architecture.[222] Some sections of the state feature architectural styles including Spanish revival, Florida
Florida
vernacular, and Mediterranean Revival.[223][224] A notable collection of these styles can be found in St. Augustine, the oldest continuously occupied European-established settlement within the borders of the United States.[225] Media

This section needs expansion. You can help by adding to it. (March 2017)

See also: Category: Florida
Florida
media Education Main article: Education in Florida Primary and secondary education Florida's primary and secondary school systems are administered by the Florida
Florida
Department of Education. School districts are organized within county boundaries. Each school district has an elected Board of Education that sets policy, budget, goals, and approves expenditures. Management is the responsibility of a Superintendent of schools. The Florida Department of Education
Florida Department of Education
is required by law to train educators in teaching English for Speakers of Other Languages (ESOL).[226] Universities The State University System of Florida
State University System of Florida
was founded in 1905, and is governed by the Florida
Florida
Board of Governors. During the 2010 academic year, 312,216 students attended one of these twelve universities. The Florida College System
Florida College System
comprises 28 public community and state colleges. In 2011–12, enrollment consisted of more than 875,000 students.[227] As of 2017 the University of Central Florida, with over 64,000 students, is the largest university by enrollment in the United States.[228] Florida's first private university, Stetson University, was founded in 1883. The Independent Colleges and Universities of Florida is an association of 28 private, educational institutions in the state.[229] This Association reported that their member institutions served over 121,000 students in the fall of 2006.[230] In 2016, Florida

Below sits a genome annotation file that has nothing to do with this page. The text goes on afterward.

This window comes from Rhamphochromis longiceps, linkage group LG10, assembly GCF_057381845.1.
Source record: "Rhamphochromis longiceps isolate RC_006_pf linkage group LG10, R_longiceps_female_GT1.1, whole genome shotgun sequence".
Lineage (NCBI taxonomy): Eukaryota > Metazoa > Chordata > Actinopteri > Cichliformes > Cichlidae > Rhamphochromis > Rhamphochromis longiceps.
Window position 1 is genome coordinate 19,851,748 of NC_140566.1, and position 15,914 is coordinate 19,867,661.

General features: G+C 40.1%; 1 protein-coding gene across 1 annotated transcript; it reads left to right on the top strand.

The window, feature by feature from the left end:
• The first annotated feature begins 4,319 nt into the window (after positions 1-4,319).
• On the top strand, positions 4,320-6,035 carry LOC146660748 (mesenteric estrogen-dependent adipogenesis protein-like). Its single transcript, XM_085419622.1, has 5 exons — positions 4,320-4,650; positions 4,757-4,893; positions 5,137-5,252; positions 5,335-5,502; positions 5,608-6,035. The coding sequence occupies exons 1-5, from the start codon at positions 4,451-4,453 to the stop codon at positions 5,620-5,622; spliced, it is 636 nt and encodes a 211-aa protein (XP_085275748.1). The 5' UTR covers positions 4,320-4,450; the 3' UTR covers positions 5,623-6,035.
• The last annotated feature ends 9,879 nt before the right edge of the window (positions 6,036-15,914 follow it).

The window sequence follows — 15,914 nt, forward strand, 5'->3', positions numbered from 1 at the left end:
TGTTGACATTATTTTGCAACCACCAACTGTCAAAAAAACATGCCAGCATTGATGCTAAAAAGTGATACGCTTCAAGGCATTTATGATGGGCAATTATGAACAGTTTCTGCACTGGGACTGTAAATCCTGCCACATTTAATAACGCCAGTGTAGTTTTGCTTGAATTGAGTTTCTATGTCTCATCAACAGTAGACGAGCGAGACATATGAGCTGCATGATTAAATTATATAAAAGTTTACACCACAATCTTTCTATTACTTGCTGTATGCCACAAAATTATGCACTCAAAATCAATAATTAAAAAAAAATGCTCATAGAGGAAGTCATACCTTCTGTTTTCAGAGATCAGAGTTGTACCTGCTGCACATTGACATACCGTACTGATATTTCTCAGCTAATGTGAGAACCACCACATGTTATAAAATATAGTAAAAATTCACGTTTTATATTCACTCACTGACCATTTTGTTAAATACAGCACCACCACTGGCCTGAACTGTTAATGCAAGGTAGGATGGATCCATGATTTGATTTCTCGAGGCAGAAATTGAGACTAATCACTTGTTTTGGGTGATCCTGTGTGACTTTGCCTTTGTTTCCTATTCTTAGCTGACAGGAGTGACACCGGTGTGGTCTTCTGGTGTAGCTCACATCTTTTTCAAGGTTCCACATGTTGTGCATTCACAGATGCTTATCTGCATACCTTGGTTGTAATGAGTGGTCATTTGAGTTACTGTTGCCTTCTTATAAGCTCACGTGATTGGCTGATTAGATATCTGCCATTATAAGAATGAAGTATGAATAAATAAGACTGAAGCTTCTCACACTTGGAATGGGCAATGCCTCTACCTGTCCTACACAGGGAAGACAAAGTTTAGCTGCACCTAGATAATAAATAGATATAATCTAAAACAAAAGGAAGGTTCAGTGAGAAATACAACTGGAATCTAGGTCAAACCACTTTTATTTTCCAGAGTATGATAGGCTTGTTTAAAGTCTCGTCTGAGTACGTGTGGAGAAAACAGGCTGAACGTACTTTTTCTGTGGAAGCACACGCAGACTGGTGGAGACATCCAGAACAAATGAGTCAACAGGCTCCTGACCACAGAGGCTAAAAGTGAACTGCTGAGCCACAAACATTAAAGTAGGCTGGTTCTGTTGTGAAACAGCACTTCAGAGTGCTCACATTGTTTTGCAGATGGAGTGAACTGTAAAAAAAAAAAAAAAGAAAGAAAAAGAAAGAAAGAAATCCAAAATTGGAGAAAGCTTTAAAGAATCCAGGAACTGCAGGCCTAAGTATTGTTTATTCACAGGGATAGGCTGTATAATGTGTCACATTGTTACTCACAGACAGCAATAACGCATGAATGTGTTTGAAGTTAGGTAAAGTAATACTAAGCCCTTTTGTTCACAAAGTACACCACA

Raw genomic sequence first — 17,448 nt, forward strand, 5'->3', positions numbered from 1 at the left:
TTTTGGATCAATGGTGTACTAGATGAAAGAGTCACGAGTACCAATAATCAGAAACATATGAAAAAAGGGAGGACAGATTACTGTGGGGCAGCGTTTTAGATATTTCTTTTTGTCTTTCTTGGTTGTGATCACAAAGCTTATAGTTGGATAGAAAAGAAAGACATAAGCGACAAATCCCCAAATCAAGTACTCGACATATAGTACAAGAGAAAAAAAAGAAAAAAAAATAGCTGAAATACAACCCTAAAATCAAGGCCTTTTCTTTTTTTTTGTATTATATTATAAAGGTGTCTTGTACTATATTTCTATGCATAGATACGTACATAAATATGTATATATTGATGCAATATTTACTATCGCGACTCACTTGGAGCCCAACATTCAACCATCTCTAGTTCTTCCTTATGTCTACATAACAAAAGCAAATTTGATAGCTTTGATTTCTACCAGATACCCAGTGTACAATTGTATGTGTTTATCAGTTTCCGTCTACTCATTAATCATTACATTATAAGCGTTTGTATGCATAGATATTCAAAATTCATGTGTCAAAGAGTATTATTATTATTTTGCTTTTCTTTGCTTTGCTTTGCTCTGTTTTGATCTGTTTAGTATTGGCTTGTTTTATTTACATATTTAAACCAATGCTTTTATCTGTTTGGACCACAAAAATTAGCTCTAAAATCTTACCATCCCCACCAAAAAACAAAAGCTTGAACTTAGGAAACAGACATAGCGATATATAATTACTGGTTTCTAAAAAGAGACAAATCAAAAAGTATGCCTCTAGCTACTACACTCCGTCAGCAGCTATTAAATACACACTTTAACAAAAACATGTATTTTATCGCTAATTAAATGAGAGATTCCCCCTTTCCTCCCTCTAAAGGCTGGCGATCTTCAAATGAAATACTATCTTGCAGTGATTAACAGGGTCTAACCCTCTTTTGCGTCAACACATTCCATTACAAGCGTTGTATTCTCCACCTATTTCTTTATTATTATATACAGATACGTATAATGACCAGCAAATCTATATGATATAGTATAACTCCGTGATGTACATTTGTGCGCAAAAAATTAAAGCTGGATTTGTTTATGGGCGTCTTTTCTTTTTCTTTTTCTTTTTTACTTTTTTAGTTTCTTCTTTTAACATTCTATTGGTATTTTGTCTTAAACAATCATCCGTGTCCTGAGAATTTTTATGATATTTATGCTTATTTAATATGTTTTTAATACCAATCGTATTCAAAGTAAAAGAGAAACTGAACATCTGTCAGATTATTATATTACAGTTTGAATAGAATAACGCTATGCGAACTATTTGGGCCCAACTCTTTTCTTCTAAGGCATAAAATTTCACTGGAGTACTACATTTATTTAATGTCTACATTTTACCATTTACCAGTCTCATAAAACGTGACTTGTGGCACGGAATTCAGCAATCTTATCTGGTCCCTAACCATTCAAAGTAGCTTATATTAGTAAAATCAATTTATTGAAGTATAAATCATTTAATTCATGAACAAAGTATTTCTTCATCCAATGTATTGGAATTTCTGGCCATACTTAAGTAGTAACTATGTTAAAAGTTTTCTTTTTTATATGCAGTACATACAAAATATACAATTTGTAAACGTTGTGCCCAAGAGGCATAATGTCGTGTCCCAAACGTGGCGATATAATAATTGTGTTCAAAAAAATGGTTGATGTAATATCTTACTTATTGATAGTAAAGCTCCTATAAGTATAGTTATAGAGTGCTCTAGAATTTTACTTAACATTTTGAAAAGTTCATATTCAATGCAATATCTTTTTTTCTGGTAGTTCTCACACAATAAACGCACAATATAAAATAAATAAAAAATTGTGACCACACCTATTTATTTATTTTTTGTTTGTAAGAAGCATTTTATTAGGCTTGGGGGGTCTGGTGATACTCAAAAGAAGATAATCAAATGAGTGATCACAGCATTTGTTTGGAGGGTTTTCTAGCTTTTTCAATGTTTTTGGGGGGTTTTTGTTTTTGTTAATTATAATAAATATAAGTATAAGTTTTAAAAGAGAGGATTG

Florida
charged the second lowest tuition in the nation for four years, $26,000 for in-state students, to $86,000 for out-of-state students. This compares with an average of 34,800 nationally for in-state students.[231]

Florida
Florida
State University Tallahassee

University of Florida Gainesville

Florida
Florida
Gulf Coast University Fort Myers

Flagler College Saint Augustine

University of Miami Coral
Coral
Gables

University of Central Florida Orlando

Transportation Main article: Transportation in Florida

Florida's Turnpike

Highways Further information: State Roads in Florida Florida's highway system contains 1,473 mi (2,371 km) of interstate highway, and 9,934 mi (15,987 km) of non-interstate highway, such as state highways and U.S. Highways. Florida's interstates, state highways, and U.S. Highways
U.S. Highways
are maintained by the Florida
Florida
Department of Transportation. In 2011, there were about 9,000 retail gas stations in the state. Floridians consume 21 million gallons of gasoline daily, ranking it third in national use.[232][233] Motorists have the 45th lowest rate of car insurance in the U.S. 24% are uninsured.[234] Drivers between 15 and 19 years of age averaged 364 car crashes a year per ten thousand licensed Florida